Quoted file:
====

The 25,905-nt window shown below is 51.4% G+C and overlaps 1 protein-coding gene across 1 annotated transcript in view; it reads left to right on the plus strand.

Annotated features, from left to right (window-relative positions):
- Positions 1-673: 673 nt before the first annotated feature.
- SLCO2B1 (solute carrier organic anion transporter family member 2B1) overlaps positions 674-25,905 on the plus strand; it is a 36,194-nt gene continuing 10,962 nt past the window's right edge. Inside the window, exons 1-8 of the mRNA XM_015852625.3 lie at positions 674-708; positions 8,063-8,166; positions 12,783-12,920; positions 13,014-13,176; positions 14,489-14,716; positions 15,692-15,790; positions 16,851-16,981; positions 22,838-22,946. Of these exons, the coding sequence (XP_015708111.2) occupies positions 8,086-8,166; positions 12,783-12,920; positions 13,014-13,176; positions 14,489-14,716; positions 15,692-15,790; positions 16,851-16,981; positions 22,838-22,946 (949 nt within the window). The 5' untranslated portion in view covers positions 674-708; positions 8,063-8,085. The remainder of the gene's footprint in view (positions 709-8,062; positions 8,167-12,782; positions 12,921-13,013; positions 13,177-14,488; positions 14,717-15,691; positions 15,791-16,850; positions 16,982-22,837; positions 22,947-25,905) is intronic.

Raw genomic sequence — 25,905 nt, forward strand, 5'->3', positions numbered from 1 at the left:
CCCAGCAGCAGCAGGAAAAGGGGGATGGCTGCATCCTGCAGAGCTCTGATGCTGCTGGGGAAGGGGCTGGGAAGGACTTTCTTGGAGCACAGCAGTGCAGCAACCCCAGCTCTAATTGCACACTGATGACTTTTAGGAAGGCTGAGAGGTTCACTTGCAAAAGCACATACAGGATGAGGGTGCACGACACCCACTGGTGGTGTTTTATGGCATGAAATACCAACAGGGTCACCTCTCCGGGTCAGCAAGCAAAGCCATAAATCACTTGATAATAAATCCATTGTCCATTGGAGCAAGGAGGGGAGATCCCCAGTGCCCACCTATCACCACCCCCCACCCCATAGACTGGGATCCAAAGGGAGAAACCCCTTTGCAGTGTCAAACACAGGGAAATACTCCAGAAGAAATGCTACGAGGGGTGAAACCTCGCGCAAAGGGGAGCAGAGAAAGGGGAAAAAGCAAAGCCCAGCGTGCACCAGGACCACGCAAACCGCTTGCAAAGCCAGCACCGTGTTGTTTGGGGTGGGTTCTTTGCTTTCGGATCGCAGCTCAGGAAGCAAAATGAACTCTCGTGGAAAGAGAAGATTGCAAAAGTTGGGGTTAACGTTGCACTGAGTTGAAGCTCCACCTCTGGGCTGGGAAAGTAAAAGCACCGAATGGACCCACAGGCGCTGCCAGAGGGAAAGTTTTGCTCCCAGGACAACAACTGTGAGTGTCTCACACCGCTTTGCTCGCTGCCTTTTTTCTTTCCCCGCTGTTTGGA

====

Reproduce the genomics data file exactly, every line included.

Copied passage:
The 25,905-nt window shown below is 51.4% G+C and overlaps 1 protein-coding gene across 1 annotated transcript in view; it reads left to right on the plus strand.

Annotated features, from left to right (window-relative positions):
- Positions 1-673: 673 nt before the first annotated feature.
- SLCO2B1 (solute carrier organic anion transporter family member 2B1) overlaps positions 674-25,905 on the plus strand; it is a 36,194-nt gene continuing 10,962 nt past the window's right edge. Inside the window, exons 1-8 of the mRNA XM_015852625.3 lie at positions 674-708; positions 8,063-8,166; positions 12,783-12,920; positions 13,014-13,176; positions 14,489-14,716; positions 15,692-15,790; positions 16,851-16,981; positions 22,838-22,946. Of these exons, the coding sequence (XP_015708111.2) occupies positions 8,086-8,166; positions 12,783-12,920; positions 13,014-13,176; positions 14,489-14,716; positions 15,692-15,790; positions 16,851-16,981; positions 22,838-22,946 (949 nt within the window). The 5' untranslated portion in view covers positions 674-708; positions 8,063-8,085. The remainder of the gene's footprint in view (positions 709-8,062; positions 8,167-12,782; positions 12,921-13,013; positions 13,177-14,488; positions 14,717-15,691; positions 15,791-16,850; positions 16,982-22,837; positions 22,947-25,905) is intronic.

Raw genomic sequence — 25,905 nt, forward strand, 5'->3', positions numbered from 1 at the left:
CCCAGCAGCAGCAGGAAAAGGGGGATGGCTGCATCCTGCAGAGCTCTGATGCTGCTGGGGAAGGGGCTGGGAAGGACTTTCTTGGAGCACAGCAGTGCAGCAACCCCAGCTCTAATTGCACACTGATGACTTTTAGGAAGGCTGAGAGGTTCACTTGCAAAAGCACATACAGGATGAGGGTGCACGACACCCACTGGTGGTGTTTTATGGCATGAAATACCAACAGGGTCACCTCTCCGGGTCAGCAAGCAAAGCCATAAATCACTTGATAATAAATCCATTGTCCATTGGAGCAAGGAGGGGAGATCCCCAGTGCCCACCTATCACCACCCCCCACCCCATAGACTGGGATCCAAAGGGAGAAACCCCTTTGCAGTGTCAAACACAGGGAAATACTCCAGAAGAAATGCTACGAGGGGTGAAACCTCGCGCAAAGGGGAGCAGAGAAAGGGGAAAAAGCAAAGCCCAGCGTGCACCAGGACCACGCAAACCGCTTGCAAAGCCAGCACCGTGTTGTTTGGGGTGGGTTCTTTGCTTTCGGATCGCAGCTCAGGAAGCAAAATGAACTCTCGTGGAAAGAGAAGATTGCAAAAGTTGGGGTTAACGTTGCACTGAGTTGAAGCTCCACCTCTGGGCTGGGAAAGTAAAAGCACCGAATGGACCCACAGGCGCTGCCAGAGGGAAAGTTTTGCTCCCAGGACAACAACTGTGAGTGTCTCACACCGCTTTGCTCGCTGCCTTTTTTCTTTCCCCGCTGTTTGGA